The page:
Visual effects are often taken for granted nowadays. Pretty much every horror film relies on them, and yet we know surprisingly little about how how the masters behind these vital visual elements apply them to our favourite movies.
Things have come a long way since the primitive (though still fun and effective at the time) techniques applied in the 1980’s with films like Evil Dead. And when director Henry Hobson was looking for effects to create the realism needed for forthcoming zombie drama Maggie, he turned to the British effects veterans Cinesite for assistance.
The film, starring Arnold Schwarzenegger and Abigail Breslin is a zombie flick with a difference. It follows Wade Vogel (Schwarzenegger), a father that stays by his daughter’s side as she transitions into zombie form during the outbreak of a killer contagion.
Hobson explained his decision behind choosing Cinesite for the task, a company that has worked on films such as Skyfall, World War Z and the Harry Potter films:
“Coming from a visual effects world, I was very conscious of its potential benefits. With nearly 250 shots in the film, I was very keen to find a partner which understood the nuances of filmmaking and how we could create Maggie’s world.
“We had limitations in time and budget and we didn’t have a VFX supervisor on the shoot, so Cinesite solved many problems.
“The landscapes were a delicate balance of creating a dead world, whilst maintaining a natural look. VFX Supervisor Aymeric Perceval and the VFX team worked miracles and blew my expectations away, understand- ing the needs of the film and the powerful role that VFX played in the drama.”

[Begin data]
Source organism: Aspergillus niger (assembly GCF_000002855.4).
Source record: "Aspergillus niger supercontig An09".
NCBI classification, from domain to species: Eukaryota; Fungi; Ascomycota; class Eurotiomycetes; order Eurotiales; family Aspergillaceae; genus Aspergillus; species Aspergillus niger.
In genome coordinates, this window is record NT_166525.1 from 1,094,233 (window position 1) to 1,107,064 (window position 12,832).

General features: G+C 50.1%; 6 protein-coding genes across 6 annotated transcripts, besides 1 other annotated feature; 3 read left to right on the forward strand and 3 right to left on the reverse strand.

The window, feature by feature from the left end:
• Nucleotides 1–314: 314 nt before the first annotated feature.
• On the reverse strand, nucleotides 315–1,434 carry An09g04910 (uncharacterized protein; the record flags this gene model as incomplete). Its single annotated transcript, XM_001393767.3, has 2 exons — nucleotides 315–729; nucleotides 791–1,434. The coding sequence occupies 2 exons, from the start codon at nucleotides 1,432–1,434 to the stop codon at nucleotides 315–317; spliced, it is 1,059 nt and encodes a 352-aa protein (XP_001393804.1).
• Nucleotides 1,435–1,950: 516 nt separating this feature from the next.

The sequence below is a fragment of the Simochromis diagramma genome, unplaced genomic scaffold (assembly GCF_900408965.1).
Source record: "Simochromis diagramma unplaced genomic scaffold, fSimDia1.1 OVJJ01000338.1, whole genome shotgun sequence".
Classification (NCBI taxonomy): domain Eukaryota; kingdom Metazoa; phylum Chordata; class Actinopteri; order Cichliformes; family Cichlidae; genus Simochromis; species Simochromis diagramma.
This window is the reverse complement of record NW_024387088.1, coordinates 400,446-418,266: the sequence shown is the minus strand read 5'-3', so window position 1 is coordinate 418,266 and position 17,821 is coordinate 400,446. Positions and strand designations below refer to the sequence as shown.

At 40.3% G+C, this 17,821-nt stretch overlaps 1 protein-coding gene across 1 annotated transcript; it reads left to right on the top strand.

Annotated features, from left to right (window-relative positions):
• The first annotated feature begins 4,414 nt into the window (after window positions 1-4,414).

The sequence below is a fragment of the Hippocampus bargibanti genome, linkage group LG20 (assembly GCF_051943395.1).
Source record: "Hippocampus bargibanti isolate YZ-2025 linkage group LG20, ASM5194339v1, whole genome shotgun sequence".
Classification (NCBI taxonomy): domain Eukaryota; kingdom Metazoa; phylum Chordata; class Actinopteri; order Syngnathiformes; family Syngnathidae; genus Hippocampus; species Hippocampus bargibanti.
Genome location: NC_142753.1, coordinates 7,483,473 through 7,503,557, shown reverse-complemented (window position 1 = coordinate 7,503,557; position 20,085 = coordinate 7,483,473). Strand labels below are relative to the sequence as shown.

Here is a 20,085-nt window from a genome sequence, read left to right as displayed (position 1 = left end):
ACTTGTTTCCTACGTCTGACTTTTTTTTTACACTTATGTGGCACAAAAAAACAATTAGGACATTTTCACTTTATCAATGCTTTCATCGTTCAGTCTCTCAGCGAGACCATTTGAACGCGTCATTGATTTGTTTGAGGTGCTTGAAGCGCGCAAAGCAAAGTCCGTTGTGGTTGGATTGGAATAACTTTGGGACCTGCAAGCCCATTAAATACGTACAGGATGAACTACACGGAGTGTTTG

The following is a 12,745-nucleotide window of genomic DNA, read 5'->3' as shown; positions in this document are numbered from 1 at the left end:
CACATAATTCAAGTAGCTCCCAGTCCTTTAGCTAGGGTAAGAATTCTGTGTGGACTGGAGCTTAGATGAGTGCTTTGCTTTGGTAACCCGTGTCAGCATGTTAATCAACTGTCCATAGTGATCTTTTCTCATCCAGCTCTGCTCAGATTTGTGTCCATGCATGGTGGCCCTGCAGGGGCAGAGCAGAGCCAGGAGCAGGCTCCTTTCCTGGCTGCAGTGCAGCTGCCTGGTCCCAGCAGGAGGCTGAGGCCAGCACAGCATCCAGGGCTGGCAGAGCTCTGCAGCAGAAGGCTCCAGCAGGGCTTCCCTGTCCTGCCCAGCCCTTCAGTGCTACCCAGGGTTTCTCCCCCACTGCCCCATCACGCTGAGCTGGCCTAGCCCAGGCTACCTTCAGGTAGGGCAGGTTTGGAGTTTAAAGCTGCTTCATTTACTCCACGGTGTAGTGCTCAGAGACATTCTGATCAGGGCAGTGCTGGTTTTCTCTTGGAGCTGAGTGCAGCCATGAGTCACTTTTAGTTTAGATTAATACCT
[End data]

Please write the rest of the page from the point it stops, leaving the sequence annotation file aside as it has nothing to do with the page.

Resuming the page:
Several of Cinesite’s shots establish the eerie and abandoned “dead world”, which has survived the zombie virus apocalypse. It’s the usual deal with abandoned houses, burnt out cars and lots of debris. Many of these locations were created using a clever technique of using a series of 2D cards placed in 3D space. Layers were projected onto these cards to create realistic new locations and sky, with authentic parallax as the camera moves.
One shot, of an abandoned freeway interchange, is entirely computer generated. Again, layers were projected onto geometry in a software called Nuke, to create the various levels of road. Atmospheric elements including flying newspapers and the addition of a truck gave life and realism to the finished shot.
As previously mentioned, Maggie is a more sombre zombie film so it was important that the zombie effects were subtle. Much of the zombie look is achieved using make up but ultimately but VFX were utilised to add an extra dimension of realism.
Weeks pass between the moment Maggie is infected to when she finally loses control, so she succumbs to the infection very gradually. The disease spreads slowly from the wound via a network of dark veins, progressively covering her arm, shoulder, neck and finally, face. Her eyes gradually cloud and her skin begins to decompose.
To achieve the effect on screen, Abigail Breslin’s head was rebuilt digitally, using photographic reference taken on set. Cinesite’s team could then track the movement of Breslin’s face using the painted veins as markers.
As the budget wasn’t available to create fully CG skin, Layers of displacement were sculpted and various textures of veins, bruises and scabs were created to apply areas of disease progression over the original make up base. The end result was dramatic yet understated, suiting the film’s tone.
You can get up close and personal to the hard work that went into finessing Maggie when it is released in UK cinemas. It opens nationwide on 24th July.